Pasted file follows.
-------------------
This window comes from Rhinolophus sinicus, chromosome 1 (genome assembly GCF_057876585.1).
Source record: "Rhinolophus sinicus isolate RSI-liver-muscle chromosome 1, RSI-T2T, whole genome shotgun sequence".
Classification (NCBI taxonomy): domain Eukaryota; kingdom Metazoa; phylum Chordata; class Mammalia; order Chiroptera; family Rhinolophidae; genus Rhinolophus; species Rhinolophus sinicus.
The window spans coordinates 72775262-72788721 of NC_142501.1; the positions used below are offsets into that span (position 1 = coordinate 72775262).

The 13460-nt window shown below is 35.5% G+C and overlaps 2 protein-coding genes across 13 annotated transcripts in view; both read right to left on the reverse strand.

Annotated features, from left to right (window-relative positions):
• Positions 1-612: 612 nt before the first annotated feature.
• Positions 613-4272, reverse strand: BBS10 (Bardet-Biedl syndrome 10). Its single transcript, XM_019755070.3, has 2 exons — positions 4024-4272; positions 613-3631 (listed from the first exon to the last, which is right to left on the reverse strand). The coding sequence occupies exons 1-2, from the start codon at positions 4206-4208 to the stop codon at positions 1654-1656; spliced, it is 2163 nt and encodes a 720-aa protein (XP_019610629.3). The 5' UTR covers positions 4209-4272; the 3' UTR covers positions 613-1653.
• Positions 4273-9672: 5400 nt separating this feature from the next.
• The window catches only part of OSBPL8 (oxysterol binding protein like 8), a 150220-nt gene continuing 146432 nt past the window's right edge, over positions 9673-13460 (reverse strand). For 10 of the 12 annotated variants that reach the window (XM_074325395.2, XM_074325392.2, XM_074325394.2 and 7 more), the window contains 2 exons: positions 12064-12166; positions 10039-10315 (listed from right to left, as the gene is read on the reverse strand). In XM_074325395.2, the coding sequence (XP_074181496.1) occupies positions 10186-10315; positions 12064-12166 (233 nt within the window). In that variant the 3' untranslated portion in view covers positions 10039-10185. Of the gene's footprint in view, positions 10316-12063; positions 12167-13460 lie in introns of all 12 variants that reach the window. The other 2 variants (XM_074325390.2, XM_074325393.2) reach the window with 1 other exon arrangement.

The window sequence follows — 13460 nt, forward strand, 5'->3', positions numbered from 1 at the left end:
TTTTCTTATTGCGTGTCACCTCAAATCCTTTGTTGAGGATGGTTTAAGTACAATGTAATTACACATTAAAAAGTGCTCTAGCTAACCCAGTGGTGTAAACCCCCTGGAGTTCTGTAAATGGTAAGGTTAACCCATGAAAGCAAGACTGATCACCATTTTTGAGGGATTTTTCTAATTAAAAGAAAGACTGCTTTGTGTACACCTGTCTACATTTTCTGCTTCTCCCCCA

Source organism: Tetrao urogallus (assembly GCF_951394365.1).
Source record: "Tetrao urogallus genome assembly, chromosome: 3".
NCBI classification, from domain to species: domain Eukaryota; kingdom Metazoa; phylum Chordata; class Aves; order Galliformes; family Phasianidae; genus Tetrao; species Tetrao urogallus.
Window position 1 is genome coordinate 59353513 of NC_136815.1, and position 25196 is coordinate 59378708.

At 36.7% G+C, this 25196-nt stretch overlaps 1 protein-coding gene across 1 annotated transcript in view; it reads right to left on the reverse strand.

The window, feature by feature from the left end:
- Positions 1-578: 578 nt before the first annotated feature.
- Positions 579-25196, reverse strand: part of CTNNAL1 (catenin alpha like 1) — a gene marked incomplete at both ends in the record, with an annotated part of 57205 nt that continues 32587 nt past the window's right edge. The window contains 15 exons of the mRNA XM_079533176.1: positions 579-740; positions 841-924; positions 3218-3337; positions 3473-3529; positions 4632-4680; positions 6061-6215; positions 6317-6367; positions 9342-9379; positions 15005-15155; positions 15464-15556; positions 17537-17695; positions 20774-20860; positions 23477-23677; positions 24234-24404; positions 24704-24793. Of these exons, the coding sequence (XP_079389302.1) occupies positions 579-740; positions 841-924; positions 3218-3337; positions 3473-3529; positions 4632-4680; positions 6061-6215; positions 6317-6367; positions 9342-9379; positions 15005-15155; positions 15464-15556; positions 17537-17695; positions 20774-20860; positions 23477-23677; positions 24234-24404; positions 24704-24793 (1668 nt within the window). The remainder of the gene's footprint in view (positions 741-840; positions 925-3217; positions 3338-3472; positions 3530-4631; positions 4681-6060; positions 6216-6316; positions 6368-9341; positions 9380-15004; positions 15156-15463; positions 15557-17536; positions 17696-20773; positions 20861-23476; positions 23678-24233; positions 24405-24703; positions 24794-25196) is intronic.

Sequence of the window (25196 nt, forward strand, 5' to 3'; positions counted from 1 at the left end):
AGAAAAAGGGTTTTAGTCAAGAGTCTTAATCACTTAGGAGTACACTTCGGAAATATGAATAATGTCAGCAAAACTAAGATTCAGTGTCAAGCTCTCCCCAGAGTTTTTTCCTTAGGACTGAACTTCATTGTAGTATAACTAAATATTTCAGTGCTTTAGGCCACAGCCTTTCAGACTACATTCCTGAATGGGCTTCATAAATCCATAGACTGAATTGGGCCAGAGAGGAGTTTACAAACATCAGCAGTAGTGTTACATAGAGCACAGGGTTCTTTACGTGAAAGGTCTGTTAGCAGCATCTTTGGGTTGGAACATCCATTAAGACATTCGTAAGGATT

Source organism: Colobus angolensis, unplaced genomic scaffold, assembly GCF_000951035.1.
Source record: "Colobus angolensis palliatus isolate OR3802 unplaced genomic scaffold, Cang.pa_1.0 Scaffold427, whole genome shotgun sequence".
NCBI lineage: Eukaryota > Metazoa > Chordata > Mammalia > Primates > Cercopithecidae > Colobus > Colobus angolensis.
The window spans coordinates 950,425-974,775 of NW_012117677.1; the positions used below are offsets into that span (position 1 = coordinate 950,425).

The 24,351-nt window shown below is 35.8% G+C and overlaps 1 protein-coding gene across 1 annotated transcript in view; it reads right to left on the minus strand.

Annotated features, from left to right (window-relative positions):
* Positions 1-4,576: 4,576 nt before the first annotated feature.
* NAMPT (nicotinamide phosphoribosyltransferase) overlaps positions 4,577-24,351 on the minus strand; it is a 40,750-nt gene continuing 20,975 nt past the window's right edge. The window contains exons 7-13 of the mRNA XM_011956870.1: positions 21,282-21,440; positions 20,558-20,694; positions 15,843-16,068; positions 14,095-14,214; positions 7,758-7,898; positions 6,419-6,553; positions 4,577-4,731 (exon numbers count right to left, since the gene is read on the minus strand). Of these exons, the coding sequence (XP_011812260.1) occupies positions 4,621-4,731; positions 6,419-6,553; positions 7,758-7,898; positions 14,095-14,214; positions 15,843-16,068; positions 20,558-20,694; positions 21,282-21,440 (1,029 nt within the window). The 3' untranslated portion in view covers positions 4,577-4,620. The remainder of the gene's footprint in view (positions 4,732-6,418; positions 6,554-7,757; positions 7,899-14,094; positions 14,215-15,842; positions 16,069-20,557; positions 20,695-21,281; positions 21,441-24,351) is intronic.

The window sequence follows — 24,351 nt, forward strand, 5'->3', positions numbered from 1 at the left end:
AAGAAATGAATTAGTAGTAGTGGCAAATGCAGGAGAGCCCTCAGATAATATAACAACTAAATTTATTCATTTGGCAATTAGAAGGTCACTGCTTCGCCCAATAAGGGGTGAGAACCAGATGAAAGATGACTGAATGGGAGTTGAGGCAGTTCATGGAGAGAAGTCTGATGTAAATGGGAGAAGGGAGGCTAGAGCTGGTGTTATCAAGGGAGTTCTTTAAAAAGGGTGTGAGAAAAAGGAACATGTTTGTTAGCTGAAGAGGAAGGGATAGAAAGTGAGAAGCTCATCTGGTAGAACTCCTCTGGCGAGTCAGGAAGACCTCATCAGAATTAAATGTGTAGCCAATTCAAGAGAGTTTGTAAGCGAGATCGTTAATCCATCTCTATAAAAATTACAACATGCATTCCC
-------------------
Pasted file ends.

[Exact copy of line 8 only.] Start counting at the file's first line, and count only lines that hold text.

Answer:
• Positions 613-4272, reverse strand: BBS10 (Bardet-Biedl syndrome 10). Its single transcript, XM_019755070.3, has 2 exons — positions 4024-4272; positions 613-3631 (listed from the first exon to the last, which is right to left on the reverse strand). The coding sequence occupies exons 1-2, from the start codon at positions 4206-4208 to the stop codon at positions 1654-1656; spliced, it is 2163 nt and encodes a 720-aa protein (XP_019610629.3). The 5' UTR covers positions 4209-4272; the 3' UTR covers positions 613-1653.